March 11, 2008

Peter Skene Ogden Scenic Viewpoint

Oregon Trunk Railroad Bridge, constructed in 1911, is one of three bridges featured at Peter Skene Ogden Scenic Viewpoint.
- photo by Leslie Pugmire Hole/copyright Redmond Spokesman

Traveling at 55 mph along Highway 97 gives drivers and even passengers little time to note the drama surrounding the crossing of the Crooked River.

And the simple brown “Peter Skene Ogden Scenic Viewpoint” sign just south of the Rex T. Barber Bridge can be easily overlooked.

Both omissions are a shame because the Ogden overlook is among the best kept secrets in Central Oregon.

The viewpoint is a state park but was originally developed by the Oregon Department of Transportation after construction of the first automobile bridge in 1926. Until that time cars and wagons struggled down a narrow grade east of the spot and crossed Trail Crossing Bridge at the bottom of the gorge.

In 1911, when the Oregon Trunk Railroad was blazing a path south from The Dalles to Bend, the first bridge was built, a 350-foot steel arch rail trestle.

By 1926 the region had grown enough that work began on Crooked River Bridge, which was forever known to locals as “High Bridge.” Construction of the cast in place segmental arch bridge along sheer cliffs 300 feet deep evidently created quite the stir in the community.

The High Bridge opened in August 1926. A mention in the

July 1, 1926, Spokesman stated: “although it is quite certain that a plot of land just south of the railroad track will be set aside for a park, dedicated to and named for the early central Oregon explorer Ogden, no definite information is available at this time.”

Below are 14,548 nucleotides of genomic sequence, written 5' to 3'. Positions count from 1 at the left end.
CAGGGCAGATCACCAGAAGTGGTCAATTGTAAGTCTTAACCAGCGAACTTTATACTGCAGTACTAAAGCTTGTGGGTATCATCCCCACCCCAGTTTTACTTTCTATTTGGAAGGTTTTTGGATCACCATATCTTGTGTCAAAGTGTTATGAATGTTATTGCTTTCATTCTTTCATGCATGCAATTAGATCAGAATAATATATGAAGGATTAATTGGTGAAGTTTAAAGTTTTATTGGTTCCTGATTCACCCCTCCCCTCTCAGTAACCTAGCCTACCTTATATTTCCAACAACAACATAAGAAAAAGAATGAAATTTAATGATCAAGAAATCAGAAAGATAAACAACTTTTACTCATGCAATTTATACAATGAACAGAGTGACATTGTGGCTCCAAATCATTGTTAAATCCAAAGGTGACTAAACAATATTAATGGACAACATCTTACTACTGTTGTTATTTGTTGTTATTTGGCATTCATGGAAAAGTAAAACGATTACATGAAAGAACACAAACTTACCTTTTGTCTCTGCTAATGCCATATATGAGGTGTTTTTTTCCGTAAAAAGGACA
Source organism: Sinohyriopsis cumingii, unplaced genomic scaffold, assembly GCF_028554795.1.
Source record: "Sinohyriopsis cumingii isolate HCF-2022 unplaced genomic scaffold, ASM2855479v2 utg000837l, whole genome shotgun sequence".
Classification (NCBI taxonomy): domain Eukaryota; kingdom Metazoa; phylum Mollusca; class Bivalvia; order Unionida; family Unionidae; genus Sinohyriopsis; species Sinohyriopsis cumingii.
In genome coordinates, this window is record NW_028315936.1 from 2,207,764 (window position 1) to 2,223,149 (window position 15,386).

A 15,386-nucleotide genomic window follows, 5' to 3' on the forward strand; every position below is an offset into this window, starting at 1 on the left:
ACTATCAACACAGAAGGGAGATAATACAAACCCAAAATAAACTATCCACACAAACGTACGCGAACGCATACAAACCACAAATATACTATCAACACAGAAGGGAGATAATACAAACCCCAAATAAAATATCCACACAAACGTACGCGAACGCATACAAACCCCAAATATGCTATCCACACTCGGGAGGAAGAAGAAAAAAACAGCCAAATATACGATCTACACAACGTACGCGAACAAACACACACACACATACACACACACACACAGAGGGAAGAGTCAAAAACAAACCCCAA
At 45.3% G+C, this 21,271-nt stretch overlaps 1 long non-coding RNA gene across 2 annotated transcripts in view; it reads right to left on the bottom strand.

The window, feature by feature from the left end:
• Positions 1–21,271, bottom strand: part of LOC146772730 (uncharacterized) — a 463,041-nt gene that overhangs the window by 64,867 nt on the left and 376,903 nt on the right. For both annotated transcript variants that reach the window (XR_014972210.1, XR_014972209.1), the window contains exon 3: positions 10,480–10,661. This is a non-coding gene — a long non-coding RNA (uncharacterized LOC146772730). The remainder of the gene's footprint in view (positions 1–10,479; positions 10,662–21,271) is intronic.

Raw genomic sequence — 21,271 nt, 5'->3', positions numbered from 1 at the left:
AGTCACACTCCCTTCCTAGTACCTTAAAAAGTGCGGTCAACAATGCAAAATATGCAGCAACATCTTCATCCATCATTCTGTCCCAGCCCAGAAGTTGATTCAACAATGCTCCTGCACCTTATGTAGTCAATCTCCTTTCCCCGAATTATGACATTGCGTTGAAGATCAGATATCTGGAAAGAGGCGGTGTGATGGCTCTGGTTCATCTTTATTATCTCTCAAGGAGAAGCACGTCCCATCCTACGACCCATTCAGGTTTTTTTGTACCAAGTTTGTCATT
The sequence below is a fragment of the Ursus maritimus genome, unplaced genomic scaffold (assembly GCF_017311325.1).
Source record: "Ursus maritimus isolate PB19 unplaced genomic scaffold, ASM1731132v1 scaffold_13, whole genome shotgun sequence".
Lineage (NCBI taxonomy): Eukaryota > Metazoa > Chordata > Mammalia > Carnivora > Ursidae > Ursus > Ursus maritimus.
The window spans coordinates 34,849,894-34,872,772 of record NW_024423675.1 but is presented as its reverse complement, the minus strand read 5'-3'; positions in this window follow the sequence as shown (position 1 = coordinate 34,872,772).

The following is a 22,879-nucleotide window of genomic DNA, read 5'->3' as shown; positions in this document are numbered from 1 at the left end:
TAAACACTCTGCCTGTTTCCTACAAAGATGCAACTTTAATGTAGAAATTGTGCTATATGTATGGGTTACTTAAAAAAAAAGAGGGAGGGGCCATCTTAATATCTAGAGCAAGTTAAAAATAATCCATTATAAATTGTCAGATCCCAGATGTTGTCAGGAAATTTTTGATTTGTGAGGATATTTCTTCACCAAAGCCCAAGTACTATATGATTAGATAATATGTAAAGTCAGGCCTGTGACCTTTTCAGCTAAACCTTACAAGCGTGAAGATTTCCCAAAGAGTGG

Shortly after that time the viewpoint was built, with sturdy stone walls lining the cliff’s edge, affording perfect views of the rail trestle with mountains beyond, an impossibly deep canyon and the new automobile bridge.

In 2000 the site underwent another transformation when ODOT constructed the Rex Barber Bridge to accommodate more traffic, just east of the High Bridge.

High Bridge was converted into a pedestrian bridge when Rex Barber opened, giving visitors a perfect spot to view canyon and bridges on either side.

The trio of arch bridges follows the same curve and from certain angles appear to blend into one.

A paved trail leads from High Bridge, with interpretive information about Rex Barber and both bridges, to the rail bridge, which also features signage explaining the construction. After the paving disappears a trail extends west for time along the canyon, allowing access to great photo perspectives showing all three bridges.

Likewise if you cross the High Bridge to the north, an 82-year-old set of lava rock steps leads you to the canyon’s edge under the protective overhang of the bridge.

Two important dangers to be aware of at the wayside: The park has restrooms and plenty of nice grassy areas for an impromptu picnic. It also hosts an impressive colony of ground squirrels that aren’t shy about stealing food.

On a more serious note the basalt cliffs have claimed the lives of numerous dogs and a few people over the years and the danger is clearly posted everywhere.

Mr. Ogden must have been quite the fellow, travelers in the Northwest must surmise. There’s Ogden, Utah, Ogden Point in British Columbia, a school or two and Peter Skene Odgen Scenic Viewpoint right here in Central Oregon.
All that honorific naming must mean the Canadian-born explorer was a great man who did great things, right?
Well, we know he was a very busy explorer. For more than 30 years
Ogden traveled the West in the name of commerce – fur trading. In 1825 he led a group of Hudson Bay Company men that was the first documented visit by white men in Central Oregon. Ogden roamed though the Great Basin, British Columbia and northern California, making a name for himself as an often ruthless trader who held little regard for the natives (excepting his wives) or the ecologic folly of ‘trapping out’ entire rivers.

-- story by Leslie Pugmire Hole

No comments: